Forget dresses, the all-in-one suit is the new look

Join the queue. Stand in line. Has there ever been a more fashionable reason to be doing just this?

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Join the queue. Stand in line. Has there ever been a more fashionable reason to be doing just this? What a week it's been for designer/high-street collaborations, or as the Americans call it, "high-lows"?

If you didn't make it to a global Gap store launch for the hotly anticipated Valentino for Gap, did you race to H&M to pick up Lanvin at once-in-a-lifetime prices?

If you came away from either potential fashion splurge empty-handed, did you ask yourself why? Perhaps you came to the conclusion that maybe you are simply not a "dress" sort of girl.

Don't panic. You are not alone. Karen Bonser, the head of design at Topshop, told me at the Arcadia spring/summer 2011 preview that Topshop is currently selling as many, if not more, options aimed at customers who are "not into pretty pretty" than the ubiquitous frothy or frilly frock.

"There's a huge feel for separates," said Bonser, "from leather shorts to ladylike blouses with our fashion-forward customers."

To give Maria Grazia Chiuri and Pier Paolo Piccioli (the designers behind the Valentino label) credit, the unlikely blend of gloriously feminine signature and Gap's no-nonsense ethos worked remarkably well, even when forged into combat-like trousers with ruffles.

H&M's Lanvin debut was reassuringly infused with ritzy Gallic glamour, but didn't include what's emerging as the unlikely star of the holiday season. Given the backdrop of all the dramatic offerings around, from feathered jackets to sheer gothic lace and leather, not to mention all the colour and texture, its easy to miss the best, and certainly the best-selling alternative to the dress: the all-in-one.

Even the search engine giant Google failed to spot this blast from the past in its fabulous new fashion site,, which uses fancy image-recognition technology and promises to revolutionise the way we will shop online, preferring instead to do such features as tried-and-tested celebrity get-the-looks starring Carey Mulligan and her lovely party frock.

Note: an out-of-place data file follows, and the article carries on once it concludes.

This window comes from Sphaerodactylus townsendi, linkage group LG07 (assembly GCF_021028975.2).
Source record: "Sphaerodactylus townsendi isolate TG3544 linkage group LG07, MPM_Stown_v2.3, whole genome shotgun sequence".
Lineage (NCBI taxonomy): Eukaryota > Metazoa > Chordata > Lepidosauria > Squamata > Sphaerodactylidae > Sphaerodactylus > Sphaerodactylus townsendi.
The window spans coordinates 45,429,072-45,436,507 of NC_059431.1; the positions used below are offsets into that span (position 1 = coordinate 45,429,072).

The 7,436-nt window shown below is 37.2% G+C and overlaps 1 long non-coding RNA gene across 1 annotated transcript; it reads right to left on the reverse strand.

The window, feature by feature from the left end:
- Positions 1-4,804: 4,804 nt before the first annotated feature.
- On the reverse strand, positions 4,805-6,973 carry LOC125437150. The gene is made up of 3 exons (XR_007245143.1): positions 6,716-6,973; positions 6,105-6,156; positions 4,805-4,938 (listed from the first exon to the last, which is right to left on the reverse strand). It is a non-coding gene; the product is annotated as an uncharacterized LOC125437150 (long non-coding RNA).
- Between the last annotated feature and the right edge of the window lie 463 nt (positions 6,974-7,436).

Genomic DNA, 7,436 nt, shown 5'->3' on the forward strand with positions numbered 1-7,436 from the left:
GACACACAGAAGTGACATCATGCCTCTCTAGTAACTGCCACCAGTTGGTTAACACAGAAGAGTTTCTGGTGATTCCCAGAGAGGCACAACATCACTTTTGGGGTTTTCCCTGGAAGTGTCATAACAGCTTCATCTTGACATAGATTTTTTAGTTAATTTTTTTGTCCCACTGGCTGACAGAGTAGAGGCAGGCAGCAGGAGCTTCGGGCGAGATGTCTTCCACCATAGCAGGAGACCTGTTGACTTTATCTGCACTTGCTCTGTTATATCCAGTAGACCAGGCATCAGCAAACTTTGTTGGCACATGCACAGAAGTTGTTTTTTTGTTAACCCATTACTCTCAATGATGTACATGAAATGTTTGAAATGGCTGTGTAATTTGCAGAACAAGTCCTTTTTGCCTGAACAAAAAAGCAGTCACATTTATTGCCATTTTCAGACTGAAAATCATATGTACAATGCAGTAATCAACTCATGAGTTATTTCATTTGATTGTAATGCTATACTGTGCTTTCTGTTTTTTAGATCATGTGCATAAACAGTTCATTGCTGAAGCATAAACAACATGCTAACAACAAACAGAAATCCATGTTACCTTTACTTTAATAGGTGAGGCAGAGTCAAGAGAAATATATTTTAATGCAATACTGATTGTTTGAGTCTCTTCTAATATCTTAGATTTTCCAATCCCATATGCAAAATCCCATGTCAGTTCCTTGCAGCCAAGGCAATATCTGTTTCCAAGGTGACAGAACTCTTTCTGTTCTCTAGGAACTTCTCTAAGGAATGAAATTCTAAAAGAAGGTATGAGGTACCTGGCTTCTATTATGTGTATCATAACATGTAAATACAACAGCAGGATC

By next summer, Bonser believes the playsuit, the shorter, strappier version of the long-sleeved all in one, will have entirely replaced the dress in our affections.

Better get some practice in, I hear you say. Part of the reason the onesie (as it's also referred to) is popular, according to the Wallis design director Clive Reeve, is because "a lot of women want to invest in something they can get a lot of use out of right now".

True, that Lanvin red net tutu is a scene-stealer but how many times could you wear it? One could also say the all-in-one is a no-brainer when it comes to working out how or what to wear to where. You don't need Google's team of fashion insiders to pull this one off, or technology to check out if you've got the right sort of figure (anyone can wear this).

You don't even have to worry about your arms (like this season's one-shouldered hit) because they are covered. As the name suggests, this is a one or perhaps two-stop fashion look.

Step one: put on. Step two: choose no more than three accessories. Heels, preferably strappy gold sandals or black courts; bag, something tiny but showy like a Judith Leiber; jewel (note the singular), such as a vintage scarab brooch pinned to a lapel, Solange Azagury-Partridge ruby-encrusted lips ring or one dangly earring (yes that trend is back). And you are good to go. As in go anywhere.

Like so many 1970s fashions - the maxi, fringed leather jackets, retro knits, hippie flares, platforms - on the surface they might look rock'n'roll, but on closer inspection, with the exception of platforms, they are about being casual, comfortable, louche and relaxed.

The onesie in its latest guise has been drained of colour and Elvis-like embellishment. It follows the clean lines favoured by Celine, and wide-leg shape Yves Saint Laurent deployed in his version of it. All in all, it scrubs up like new.

It might not be pretty as such, but it's glamorous, which isn't always the case in a dress. Even a Lanvin dress.

"Right now we are having a Jerry-and-Bianca moment," Clive Reeve told me. "Ask yourself: would Jerry and Bianca have worn it to boogie at Studio 54?"

The answer is, of course, yes. Perhaps the question Reeve should ask is: will real women too? But we know the answer to that already, don't we?